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The Art of the first game job.


NeilJones313

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So like everyone else on the internet these days I'm an art student. I have read so many books and GDC talks about how to get that first game job. And if it takes you a really long time to land that first job then you just need to get better and try again in a year or so. Don't get me wrong I'm all for getting better everyone can always get better at what they do. But today one of my friends told me today that he has been told to get better for the last five years and has just given up on the game industresty. He is just going to get a job at target and try to pay off his student loads for the next 15 years. After I heard this I started freaking out and spent 20 hours online applying and sending emails (with not one reply) and just trying to find out if I myself would end up like my friend years from now.

I guess what I'm asking is how does everyone feel about how crazy it can be sometimes to find any kind of work with-in games and why isn't there and industry standard for students. when I say standard I mean a model or concept art that every student can look at and say if I can model that or draw that within this amount of time then I will be o.k.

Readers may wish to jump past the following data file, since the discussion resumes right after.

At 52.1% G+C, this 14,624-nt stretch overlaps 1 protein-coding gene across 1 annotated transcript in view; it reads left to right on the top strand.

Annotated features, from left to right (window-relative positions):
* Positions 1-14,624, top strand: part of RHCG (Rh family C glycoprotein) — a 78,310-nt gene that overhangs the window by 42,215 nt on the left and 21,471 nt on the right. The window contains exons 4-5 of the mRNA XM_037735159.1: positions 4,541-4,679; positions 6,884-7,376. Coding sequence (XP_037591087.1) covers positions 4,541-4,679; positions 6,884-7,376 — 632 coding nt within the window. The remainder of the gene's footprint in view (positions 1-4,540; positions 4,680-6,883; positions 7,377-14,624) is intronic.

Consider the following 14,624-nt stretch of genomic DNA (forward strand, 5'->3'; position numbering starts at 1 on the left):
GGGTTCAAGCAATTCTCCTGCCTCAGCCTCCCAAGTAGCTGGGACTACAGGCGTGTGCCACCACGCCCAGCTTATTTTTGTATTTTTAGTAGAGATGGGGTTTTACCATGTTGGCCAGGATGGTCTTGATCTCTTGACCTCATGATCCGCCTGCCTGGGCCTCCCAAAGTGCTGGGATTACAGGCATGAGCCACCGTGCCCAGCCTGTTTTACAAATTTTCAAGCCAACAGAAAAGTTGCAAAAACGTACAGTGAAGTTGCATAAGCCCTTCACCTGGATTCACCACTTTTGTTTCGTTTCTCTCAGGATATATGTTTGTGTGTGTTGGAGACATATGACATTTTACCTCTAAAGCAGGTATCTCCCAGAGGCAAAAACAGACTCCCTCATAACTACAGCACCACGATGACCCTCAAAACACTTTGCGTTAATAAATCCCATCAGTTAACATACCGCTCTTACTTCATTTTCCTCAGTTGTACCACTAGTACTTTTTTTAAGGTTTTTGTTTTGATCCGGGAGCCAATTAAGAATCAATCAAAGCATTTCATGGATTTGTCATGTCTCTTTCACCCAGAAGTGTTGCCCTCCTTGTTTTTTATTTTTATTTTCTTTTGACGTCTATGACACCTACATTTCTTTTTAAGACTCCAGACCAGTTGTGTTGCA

Sorry if this sounds like a rant, I just know a lot of good students and game designers that work at gamestops or walmarts and should be making the game's that make kids want to grown-up and do the same.

kidoncomp.jpg

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Ok firstly your friend probably applied to the best studios in the world and got no replies. No wonder.

I know of a few friends who took a long time to get into the industry for various reasons, the biggest seems to be setting sights too high and being unwilling to move too far. being unable to accept criticism and improve is a big problem among art students, who have big ideas but might not understand that the games industry is an industry and you don't go from studying straight into being cliffy b. you start low and work up and it takes a while.

i looked at your portfolio and there's a few things: your work is fine for a junior or an intern. your course should have an intern stage at which point they should at least provide you some small amount of help finding an internship at a studio, where you work your ass off and hopefully either land a job or improve enough, and get a real understanding of how the industry works, so that you can apply to other studios and stand a good chance.